World Bank Doing Business report finds high rates of gender discrimination

By Sophie Edwards 25 October 2016

A portrait of Salma Salifu, managing director of Dignity DTRT Apparel in Accra, Ghana. Photo by: Dominic Chavez / World Bank / CC BY-NC-ND

A record 137 countries have removed red tape and made it easier to set up and run businesses in their territories, a new World Bank report has revealed. But the report also found women entrepreneurs are discriminated against in many places across the world.

The finding comes from the latest World Bank Doing Business report, which ranks countries based on how easy it is for private sector companies to start, operate and expand.

The new study, dubbed “Doing Business 2017: Equal Opportunity for All,” points to an overall increase in the number of countries adopting business efficiency reforms, of which 75 percent were in developing countries.

However, the report also finds evidence of gender discrimination: 23 countries impose more steps for married women than men to start a business; 16 countries limit women’s ability to own, use and transfer property; and 17 countries do not place the same weight on a woman’s testimony as a man’s in the civil courts.

The Middle East and North Africa performed especially poorly on gender measures, with 70 percent of the region’s economies discriminating against women. For example, a married woman in Saudi Arabia is required by law to hire a man to manage her business.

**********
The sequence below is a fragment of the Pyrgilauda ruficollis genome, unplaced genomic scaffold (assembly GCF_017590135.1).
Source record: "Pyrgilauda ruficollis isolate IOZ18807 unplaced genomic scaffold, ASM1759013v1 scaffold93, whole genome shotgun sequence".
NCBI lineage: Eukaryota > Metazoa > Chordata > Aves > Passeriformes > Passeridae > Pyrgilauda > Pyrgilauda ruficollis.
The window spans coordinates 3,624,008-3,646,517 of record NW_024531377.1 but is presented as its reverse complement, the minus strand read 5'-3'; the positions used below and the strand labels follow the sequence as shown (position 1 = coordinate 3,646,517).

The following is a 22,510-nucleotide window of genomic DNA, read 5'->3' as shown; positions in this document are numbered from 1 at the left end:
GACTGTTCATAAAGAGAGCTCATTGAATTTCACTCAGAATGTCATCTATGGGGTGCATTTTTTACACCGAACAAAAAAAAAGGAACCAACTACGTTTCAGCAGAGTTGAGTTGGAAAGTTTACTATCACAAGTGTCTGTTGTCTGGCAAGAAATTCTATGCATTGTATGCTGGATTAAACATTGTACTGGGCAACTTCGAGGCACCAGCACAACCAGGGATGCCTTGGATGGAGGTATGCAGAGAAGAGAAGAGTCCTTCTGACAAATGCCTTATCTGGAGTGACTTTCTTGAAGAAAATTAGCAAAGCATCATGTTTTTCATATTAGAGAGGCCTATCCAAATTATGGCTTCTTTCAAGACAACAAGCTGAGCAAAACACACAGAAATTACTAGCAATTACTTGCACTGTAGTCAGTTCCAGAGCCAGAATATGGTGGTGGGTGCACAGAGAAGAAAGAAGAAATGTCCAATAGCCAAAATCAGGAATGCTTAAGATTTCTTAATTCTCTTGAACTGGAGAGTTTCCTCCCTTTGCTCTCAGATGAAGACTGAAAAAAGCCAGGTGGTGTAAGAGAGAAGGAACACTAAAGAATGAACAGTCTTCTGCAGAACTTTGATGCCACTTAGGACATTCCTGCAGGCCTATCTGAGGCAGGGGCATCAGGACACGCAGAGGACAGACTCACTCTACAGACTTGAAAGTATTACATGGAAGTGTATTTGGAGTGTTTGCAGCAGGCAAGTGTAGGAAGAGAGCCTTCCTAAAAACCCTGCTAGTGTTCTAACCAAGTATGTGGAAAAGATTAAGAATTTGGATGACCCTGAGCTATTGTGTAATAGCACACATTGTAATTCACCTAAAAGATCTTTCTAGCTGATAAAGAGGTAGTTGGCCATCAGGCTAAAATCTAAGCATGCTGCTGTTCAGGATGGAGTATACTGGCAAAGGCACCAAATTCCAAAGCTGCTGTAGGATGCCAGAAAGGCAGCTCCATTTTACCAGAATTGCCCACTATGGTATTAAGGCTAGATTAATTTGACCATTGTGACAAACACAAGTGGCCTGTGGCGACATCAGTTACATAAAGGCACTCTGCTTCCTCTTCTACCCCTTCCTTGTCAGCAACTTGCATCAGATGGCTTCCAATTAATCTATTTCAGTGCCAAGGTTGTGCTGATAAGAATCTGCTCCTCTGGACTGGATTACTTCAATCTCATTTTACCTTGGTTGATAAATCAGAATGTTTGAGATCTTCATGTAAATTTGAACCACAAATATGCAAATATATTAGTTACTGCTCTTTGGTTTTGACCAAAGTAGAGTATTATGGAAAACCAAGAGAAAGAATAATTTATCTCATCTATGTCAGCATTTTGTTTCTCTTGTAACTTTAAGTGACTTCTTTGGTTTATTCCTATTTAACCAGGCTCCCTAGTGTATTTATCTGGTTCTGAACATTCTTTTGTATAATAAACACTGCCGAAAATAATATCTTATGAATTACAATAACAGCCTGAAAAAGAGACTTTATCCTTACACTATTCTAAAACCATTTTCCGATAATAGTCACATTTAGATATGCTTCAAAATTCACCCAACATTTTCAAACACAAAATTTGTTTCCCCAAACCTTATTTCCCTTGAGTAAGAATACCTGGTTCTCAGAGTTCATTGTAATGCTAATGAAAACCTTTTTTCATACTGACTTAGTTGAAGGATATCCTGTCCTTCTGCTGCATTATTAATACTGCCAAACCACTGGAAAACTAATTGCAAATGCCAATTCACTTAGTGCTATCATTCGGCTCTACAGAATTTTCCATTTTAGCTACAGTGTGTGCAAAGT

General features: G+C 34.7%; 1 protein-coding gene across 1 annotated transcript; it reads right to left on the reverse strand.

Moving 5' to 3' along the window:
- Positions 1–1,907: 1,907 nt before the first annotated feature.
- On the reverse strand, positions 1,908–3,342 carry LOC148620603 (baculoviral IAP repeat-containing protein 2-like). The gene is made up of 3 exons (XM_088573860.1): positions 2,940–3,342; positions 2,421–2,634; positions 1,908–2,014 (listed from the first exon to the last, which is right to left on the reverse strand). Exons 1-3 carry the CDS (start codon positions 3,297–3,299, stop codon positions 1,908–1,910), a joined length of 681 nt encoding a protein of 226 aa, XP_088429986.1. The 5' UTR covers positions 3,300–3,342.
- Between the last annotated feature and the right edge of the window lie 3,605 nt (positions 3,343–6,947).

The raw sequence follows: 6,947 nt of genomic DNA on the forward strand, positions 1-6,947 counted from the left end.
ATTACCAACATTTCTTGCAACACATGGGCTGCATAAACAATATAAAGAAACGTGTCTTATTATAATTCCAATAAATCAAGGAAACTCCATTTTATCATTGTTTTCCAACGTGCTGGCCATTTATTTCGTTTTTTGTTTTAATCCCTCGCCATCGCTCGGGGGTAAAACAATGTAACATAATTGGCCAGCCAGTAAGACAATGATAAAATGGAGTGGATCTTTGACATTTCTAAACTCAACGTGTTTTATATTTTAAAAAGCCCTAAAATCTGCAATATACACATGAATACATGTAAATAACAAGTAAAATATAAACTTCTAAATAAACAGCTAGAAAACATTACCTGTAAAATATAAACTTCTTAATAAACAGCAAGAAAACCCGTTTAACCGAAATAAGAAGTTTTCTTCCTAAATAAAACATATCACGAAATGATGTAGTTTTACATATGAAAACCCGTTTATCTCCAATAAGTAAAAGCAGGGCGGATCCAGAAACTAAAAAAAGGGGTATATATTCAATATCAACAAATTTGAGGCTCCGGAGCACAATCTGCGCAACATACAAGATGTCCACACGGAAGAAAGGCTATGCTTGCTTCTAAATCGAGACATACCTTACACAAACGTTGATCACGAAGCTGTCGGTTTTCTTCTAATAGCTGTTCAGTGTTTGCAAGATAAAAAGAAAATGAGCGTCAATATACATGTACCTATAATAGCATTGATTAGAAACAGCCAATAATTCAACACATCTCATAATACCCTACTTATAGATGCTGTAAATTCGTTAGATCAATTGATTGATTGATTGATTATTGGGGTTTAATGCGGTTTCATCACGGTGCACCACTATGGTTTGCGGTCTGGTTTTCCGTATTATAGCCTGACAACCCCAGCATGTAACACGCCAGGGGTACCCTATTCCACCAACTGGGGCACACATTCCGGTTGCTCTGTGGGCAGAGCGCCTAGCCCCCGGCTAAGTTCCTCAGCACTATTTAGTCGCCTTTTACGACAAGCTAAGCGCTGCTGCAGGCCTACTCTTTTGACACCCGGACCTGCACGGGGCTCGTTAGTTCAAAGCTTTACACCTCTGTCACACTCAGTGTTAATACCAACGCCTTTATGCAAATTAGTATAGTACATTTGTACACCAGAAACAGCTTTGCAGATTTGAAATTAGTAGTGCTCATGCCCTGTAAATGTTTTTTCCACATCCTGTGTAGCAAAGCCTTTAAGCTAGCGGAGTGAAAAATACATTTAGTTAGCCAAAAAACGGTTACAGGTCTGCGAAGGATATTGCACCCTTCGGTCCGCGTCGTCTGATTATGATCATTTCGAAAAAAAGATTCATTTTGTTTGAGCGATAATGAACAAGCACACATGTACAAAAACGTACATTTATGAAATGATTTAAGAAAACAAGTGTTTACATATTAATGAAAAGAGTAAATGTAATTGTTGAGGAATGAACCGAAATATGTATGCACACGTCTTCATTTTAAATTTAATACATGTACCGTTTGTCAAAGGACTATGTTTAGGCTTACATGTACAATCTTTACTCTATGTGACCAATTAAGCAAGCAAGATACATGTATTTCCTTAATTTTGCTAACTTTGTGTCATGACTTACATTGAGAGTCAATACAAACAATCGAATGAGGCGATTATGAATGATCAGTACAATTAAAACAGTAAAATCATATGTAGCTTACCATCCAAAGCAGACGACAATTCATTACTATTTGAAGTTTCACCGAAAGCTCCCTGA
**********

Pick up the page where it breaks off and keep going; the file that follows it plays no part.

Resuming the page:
Women in Afghanistan and Pakistan also faced additional legal challenges over men, with married women in Afghanistan needing to obtain permission to leave the home prior to registering a company.

The report also found that 13 countries in sub-Saharan Africa imposed additional restrictions on women. For example, women in Cameroon, Benin and Guinea-Bissau are required to take extra steps to register their business compared with men.

This is the first time the Doing Business report, which comes out annually, has included a gender dimension in three indicators: starting a business, registering property and enforcing contracts.

The World Bank produces its rankings by looking at each country’s business regulations and measuring these against a set of 11 indicators, including the time it takes to start a new business, paying taxes, and the time taken to register for a property transfer.

This year, New Zealand topped the rankings followed by Singapore, Denmark and Hong Kong. The U.K. and the U.S. came seventh and eighth, respectively.

Kenya, Indonesia and Pakistan made the top 10 improvers list. Kenya, which was ranked 92 overall, implemented reforms in five areas.

“Simple rules that are easy to follow are a sign that a government treats its citizens with respect. They yield direct economic benefits — more entrepreneurship; more market opportunities for women; more adherence to the rule of law,” said Paul Romer, World Bank chief economist and senior vice president.

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About the author

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Sophie Edwards

Sophie Edwards is a reporter for Devex based out of Washington D.C. and London where she covers global development news, careers and lifestyle issues. She has previously worked for NGOs, the World Bank and spent a number of years as a journalist for a regional newspaper in the U.K. She has an MA from the Institute of Development Studies and a BA from Cambridge University.


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